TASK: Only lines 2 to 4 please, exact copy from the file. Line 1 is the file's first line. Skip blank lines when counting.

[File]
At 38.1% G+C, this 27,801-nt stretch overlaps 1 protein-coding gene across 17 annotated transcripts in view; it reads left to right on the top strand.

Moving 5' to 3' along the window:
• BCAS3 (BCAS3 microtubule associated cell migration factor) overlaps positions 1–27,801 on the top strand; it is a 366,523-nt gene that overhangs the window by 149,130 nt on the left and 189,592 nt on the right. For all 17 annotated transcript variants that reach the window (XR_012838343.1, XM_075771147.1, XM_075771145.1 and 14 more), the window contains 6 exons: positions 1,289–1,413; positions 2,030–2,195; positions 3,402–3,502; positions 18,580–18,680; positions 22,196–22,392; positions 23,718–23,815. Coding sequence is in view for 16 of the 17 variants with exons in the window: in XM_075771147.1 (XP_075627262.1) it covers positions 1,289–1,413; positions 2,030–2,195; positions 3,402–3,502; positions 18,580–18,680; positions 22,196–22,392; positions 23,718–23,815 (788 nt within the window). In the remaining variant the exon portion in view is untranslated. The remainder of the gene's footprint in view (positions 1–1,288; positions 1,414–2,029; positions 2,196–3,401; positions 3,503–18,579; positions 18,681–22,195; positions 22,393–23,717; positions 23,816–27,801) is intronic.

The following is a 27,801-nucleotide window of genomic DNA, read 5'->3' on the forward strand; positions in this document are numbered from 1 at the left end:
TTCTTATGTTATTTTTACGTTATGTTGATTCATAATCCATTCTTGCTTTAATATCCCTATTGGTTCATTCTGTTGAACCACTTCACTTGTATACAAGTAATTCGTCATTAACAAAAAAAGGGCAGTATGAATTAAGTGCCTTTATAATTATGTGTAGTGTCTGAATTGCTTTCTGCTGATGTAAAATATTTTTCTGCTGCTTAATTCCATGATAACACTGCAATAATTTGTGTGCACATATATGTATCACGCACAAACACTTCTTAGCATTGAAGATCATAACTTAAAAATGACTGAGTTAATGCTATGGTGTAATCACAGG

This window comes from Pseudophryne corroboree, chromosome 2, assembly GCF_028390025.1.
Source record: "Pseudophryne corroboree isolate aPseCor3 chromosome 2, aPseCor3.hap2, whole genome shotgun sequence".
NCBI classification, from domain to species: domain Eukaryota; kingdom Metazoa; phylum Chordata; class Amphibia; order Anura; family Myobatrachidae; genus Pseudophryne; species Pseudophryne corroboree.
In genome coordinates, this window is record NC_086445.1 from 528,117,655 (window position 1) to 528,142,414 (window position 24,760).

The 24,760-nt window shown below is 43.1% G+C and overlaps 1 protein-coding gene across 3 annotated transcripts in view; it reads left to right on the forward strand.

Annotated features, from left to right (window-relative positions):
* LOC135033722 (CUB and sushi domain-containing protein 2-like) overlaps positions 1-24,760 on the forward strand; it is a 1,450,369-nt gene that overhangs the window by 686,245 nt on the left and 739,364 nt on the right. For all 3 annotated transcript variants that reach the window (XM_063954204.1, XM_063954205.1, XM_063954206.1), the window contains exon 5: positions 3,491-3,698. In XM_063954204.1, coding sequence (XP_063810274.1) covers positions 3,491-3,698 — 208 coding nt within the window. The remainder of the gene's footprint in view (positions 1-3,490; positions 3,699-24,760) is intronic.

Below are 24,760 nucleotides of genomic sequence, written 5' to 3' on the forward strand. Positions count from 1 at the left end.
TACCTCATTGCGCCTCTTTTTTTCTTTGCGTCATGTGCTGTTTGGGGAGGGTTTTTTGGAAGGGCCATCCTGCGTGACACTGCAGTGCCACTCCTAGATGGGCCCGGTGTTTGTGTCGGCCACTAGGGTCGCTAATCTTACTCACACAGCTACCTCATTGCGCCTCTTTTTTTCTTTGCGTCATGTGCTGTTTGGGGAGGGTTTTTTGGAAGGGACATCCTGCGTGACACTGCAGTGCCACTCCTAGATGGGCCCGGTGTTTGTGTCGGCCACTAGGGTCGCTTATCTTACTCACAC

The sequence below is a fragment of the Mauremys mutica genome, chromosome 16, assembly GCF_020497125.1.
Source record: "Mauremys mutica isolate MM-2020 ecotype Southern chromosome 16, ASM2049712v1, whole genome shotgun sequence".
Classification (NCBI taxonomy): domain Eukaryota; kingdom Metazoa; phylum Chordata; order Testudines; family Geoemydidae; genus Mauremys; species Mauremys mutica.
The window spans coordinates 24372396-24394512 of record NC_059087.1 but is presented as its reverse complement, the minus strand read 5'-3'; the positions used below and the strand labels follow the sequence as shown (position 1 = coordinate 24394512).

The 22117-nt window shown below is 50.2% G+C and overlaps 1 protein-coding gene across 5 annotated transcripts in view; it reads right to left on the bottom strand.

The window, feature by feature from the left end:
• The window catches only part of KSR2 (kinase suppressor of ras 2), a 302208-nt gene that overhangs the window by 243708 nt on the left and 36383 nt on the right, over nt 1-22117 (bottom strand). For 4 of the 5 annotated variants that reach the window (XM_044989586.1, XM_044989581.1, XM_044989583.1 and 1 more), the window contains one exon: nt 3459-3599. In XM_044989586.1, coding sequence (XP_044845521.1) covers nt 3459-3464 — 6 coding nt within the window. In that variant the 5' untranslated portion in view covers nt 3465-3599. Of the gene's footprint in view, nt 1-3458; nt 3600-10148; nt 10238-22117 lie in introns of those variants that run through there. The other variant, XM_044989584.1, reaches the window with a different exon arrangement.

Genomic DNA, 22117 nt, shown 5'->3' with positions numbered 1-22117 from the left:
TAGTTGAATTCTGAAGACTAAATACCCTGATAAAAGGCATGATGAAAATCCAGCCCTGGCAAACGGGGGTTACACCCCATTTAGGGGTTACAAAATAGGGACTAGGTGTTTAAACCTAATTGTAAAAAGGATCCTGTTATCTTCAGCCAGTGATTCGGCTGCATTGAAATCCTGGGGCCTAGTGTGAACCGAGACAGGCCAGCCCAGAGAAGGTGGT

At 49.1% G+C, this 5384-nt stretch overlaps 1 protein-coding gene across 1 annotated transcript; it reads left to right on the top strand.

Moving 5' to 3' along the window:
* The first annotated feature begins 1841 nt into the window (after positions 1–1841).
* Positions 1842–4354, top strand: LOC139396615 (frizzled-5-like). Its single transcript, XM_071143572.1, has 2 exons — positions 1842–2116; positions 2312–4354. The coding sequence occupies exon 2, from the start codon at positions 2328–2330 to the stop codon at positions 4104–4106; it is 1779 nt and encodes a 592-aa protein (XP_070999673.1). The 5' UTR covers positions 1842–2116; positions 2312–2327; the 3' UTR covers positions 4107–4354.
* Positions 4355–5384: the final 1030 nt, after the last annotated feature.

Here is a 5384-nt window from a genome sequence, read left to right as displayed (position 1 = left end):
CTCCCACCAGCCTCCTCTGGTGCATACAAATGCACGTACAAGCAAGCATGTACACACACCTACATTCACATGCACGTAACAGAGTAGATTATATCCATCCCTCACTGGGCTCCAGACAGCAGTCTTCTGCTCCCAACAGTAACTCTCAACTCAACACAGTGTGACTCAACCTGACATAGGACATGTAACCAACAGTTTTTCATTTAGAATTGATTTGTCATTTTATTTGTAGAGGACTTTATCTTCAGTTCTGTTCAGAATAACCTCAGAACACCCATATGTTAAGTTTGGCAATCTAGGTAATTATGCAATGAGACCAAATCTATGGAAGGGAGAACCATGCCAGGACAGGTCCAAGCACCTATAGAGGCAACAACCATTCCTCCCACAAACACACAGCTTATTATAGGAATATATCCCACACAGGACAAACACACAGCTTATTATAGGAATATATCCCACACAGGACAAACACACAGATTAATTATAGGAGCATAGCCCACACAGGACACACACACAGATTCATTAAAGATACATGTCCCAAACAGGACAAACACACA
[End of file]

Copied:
Moving 5' to 3' along the window:
• BCAS3 (BCAS3 microtubule associated cell migration factor) overlaps positions 1–27,801 on the top strand; it is a 366,523-nt gene that overhangs the window by 149,130 nt on the left and 189,592 nt on the right. For all 17 annotated transcript variants that reach the window (XR_012838343.1, XM_075771147.1, XM_075771145.1 and 14 more), the window contains 6 exons: positions 1,289–1,413; positions 2,030–2,195; positions 3,402–3,502; positions 18,580–18,680; positions 22,196–22,392; positions 23,718–23,815. Coding sequence is in view for 16 of the 17 variants with exons in the window: in XM_075771147.1 (XP_075627262.1) it covers positions 1,289–1,413; positions 2,030–2,195; positions 3,402–3,502; positions 18,580–18,680; positions 22,196–22,392; positions 23,718–23,815 (788 nt within the window). In the remaining variant the exon portion in view is untranslated. The remainder of the gene's footprint in view (positions 1–1,288; positions 1,414–2,029; positions 2,196–3,401; positions 3,503–18,579; positions 18,681–22,195; positions 22,393–23,717; positions 23,816–27,801) is intronic.

The following is a 27,801-nucleotide window of genomic DNA, read 5'->3' on the forward strand; positions in this document are numbered from 1 at the left end: